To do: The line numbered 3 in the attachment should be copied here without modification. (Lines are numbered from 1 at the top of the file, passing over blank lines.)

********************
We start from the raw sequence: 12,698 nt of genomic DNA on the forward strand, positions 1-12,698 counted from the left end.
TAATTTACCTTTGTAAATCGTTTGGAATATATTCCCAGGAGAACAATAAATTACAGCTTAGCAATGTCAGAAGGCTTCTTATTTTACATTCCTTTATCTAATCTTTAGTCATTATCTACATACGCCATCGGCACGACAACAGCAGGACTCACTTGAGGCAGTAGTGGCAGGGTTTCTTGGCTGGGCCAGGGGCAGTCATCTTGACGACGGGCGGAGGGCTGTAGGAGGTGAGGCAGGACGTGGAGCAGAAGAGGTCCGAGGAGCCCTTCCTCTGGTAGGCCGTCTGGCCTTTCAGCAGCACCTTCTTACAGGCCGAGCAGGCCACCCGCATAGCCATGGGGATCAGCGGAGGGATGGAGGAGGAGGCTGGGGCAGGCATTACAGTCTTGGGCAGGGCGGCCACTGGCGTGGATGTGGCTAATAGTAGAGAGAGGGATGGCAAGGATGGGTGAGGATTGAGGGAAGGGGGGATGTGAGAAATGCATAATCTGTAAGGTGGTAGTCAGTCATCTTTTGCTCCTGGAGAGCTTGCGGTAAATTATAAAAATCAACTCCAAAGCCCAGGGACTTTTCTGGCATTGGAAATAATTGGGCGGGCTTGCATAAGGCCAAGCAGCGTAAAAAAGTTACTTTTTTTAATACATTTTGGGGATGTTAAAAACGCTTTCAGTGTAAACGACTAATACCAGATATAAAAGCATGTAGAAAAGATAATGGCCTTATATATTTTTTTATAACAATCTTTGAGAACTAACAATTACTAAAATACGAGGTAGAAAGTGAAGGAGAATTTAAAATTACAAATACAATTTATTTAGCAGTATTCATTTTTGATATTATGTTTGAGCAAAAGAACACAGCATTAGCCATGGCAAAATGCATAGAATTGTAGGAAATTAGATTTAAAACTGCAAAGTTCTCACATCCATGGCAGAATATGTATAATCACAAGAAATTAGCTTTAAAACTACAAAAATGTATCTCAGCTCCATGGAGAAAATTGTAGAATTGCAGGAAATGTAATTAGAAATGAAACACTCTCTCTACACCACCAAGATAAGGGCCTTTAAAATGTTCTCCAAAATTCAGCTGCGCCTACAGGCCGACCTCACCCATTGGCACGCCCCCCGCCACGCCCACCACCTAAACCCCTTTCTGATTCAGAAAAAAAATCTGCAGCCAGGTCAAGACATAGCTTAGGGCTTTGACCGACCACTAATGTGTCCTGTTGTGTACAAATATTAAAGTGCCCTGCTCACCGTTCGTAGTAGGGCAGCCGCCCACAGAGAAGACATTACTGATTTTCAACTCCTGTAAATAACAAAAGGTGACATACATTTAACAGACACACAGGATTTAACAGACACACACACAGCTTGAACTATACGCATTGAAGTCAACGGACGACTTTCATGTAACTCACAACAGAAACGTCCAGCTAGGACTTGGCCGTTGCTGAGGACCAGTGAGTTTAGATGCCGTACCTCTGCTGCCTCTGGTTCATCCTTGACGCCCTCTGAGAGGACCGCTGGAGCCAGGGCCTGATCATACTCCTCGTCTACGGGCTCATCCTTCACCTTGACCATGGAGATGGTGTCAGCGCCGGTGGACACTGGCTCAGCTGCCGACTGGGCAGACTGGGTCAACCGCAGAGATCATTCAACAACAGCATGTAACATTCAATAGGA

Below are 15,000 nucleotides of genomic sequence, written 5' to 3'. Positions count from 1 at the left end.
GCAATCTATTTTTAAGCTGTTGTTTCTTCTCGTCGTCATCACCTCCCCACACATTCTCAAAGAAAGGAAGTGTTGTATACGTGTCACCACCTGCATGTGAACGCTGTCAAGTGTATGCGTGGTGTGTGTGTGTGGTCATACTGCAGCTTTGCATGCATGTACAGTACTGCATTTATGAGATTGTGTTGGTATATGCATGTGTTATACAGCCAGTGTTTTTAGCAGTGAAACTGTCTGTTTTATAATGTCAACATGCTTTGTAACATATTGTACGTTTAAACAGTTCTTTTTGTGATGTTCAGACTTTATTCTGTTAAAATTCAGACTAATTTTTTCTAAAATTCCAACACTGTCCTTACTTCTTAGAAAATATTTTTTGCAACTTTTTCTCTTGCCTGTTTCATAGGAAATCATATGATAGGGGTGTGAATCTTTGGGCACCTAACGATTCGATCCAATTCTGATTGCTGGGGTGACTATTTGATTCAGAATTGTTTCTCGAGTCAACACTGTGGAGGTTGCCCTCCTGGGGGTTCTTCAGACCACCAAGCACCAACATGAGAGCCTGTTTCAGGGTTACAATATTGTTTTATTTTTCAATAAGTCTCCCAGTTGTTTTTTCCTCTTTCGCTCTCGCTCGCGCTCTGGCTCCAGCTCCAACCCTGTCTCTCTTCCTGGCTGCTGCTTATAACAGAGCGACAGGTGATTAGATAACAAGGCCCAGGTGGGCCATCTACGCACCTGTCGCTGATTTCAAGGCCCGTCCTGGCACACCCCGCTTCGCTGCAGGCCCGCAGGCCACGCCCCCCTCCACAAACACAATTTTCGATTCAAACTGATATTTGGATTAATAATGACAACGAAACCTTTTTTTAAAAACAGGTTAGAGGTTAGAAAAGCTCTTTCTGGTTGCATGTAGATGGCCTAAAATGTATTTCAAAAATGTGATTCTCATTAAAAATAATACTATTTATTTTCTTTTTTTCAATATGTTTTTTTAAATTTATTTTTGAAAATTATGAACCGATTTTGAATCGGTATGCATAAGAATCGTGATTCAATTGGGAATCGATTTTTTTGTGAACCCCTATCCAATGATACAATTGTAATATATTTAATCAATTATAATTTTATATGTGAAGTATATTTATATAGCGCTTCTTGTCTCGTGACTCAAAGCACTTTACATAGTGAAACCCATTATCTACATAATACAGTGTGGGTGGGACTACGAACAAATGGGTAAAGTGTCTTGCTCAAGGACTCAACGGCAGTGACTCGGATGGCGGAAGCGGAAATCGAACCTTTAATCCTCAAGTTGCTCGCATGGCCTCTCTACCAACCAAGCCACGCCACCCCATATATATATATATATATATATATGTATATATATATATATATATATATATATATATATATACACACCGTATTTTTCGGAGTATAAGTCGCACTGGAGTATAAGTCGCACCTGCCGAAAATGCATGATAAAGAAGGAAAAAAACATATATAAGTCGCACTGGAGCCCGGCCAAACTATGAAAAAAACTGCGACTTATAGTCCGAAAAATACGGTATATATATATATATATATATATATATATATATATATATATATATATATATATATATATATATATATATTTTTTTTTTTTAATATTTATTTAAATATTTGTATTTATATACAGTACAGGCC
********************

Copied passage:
Below are 15,000 nucleotides of genomic sequence, written 5' to 3'. Positions count from 1 at the left end.